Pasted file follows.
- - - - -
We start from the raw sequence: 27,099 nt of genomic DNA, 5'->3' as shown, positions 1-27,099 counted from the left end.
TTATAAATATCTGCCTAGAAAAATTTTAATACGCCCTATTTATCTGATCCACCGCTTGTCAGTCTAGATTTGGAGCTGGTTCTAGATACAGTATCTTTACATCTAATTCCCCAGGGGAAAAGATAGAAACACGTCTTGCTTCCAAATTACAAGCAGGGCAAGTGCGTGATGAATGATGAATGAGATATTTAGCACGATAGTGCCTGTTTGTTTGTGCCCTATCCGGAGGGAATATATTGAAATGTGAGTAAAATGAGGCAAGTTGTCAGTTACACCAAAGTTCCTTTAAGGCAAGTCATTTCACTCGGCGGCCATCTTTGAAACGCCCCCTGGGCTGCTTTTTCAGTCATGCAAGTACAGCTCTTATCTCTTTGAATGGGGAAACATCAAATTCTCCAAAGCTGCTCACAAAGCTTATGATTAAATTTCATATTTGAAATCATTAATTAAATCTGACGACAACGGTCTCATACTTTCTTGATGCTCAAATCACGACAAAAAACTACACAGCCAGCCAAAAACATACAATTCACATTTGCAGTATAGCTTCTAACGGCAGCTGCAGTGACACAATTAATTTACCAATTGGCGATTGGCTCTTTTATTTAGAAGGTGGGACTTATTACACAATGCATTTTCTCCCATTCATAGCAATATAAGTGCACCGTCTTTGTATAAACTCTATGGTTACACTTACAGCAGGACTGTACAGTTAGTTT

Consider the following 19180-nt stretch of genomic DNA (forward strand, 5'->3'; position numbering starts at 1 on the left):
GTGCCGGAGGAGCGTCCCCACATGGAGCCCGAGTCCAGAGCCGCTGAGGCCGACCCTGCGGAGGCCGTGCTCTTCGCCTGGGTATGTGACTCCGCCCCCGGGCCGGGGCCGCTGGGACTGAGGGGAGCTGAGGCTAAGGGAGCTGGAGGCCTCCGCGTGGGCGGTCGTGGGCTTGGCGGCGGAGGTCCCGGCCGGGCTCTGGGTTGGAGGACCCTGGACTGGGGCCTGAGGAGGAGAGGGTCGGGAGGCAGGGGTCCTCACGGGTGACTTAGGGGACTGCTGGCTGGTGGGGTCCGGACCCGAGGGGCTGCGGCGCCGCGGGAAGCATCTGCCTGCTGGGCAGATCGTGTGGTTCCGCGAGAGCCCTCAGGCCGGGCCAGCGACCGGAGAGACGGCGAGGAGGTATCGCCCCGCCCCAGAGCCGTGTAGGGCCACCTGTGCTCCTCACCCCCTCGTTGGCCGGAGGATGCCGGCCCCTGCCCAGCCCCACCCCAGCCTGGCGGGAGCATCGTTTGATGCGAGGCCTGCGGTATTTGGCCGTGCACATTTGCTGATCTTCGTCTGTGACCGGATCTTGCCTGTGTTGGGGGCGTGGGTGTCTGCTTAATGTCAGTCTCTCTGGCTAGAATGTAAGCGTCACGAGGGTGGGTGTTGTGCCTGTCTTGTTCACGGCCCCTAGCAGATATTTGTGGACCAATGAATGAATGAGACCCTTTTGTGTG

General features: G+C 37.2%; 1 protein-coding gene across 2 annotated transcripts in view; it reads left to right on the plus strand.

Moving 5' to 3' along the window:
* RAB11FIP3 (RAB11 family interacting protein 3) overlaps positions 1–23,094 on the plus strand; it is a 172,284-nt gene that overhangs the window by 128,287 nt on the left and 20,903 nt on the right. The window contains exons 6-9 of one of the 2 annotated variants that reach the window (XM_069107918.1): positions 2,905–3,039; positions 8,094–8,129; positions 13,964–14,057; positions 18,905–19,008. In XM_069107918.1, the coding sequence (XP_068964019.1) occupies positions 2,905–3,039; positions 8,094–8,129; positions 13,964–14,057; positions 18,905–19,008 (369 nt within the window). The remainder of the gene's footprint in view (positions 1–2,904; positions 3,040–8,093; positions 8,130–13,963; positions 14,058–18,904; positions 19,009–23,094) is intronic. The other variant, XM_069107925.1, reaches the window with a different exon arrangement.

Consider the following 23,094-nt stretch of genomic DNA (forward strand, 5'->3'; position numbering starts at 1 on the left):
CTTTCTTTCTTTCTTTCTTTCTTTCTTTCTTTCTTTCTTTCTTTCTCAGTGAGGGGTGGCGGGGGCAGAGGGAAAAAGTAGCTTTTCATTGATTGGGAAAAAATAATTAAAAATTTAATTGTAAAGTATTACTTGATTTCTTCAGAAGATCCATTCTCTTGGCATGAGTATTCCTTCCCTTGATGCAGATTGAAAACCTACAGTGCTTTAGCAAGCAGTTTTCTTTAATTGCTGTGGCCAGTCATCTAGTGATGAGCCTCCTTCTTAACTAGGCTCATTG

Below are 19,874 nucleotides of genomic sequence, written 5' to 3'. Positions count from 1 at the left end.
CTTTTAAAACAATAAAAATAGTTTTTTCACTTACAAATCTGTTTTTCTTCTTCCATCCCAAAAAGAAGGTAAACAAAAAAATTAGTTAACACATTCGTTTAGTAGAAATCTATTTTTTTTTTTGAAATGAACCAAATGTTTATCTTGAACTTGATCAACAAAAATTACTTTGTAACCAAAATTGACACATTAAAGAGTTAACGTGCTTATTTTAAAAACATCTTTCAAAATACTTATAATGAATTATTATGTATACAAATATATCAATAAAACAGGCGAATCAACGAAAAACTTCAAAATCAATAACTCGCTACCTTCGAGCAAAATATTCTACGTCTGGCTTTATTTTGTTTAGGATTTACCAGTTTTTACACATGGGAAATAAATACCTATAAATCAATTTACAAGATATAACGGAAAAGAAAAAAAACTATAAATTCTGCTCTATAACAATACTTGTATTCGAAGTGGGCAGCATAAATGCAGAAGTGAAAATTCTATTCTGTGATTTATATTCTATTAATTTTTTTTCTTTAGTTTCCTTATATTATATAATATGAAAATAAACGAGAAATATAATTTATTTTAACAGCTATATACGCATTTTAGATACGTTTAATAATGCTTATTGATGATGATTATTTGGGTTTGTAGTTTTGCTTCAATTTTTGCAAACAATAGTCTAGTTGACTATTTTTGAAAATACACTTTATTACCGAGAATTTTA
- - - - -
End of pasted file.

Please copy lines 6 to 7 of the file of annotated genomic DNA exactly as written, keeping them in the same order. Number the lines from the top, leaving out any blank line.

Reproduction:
Moving 5' to 3' along the window:
* RAB11FIP3 (RAB11 family interacting protein 3) overlaps positions 1–23,094 on the plus strand; it is a 172,284-nt gene that overhangs the window by 128,287 nt on the left and 20,903 nt on the right. The window contains exons 6-9 of one of the 2 annotated variants that reach the window (XM_069107918.1): positions 2,905–3,039; positions 8,094–8,129; positions 13,964–14,057; positions 18,905–19,008. In XM_069107918.1, the coding sequence (XP_068964019.1) occupies positions 2,905–3,039; positions 8,094–8,129; positions 13,964–14,057; positions 18,905–19,008 (369 nt within the window). The remainder of the gene's footprint in view (positions 1–2,904; positions 3,040–8,093; positions 8,130–13,963; positions 14,058–18,904; positions 19,009–23,094) is intronic. The other variant, XM_069107925.1, reaches the window with a different exon arrangement.